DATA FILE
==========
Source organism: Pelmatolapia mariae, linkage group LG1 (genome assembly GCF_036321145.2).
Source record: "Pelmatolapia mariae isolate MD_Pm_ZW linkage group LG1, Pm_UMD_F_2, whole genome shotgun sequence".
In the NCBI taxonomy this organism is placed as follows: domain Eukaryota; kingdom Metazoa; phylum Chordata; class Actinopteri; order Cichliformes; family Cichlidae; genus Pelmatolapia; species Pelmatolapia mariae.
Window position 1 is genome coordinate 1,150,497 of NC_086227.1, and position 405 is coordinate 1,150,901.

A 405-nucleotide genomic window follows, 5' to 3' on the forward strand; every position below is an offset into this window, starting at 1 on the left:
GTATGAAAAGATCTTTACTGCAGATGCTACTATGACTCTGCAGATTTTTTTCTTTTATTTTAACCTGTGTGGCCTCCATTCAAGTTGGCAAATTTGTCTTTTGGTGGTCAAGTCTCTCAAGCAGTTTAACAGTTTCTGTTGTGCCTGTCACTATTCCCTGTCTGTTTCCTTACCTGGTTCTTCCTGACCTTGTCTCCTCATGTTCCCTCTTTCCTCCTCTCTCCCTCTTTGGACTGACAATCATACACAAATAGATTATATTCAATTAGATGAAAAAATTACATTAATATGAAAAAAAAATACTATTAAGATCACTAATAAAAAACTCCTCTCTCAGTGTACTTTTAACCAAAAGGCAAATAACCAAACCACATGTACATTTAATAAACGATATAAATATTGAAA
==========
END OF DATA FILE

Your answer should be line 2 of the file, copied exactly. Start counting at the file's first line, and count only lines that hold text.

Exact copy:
Source record: "Pelmatolapia mariae isolate MD_Pm_ZW linkage group LG1, Pm_UMD_F_2, whole genome shotgun sequence".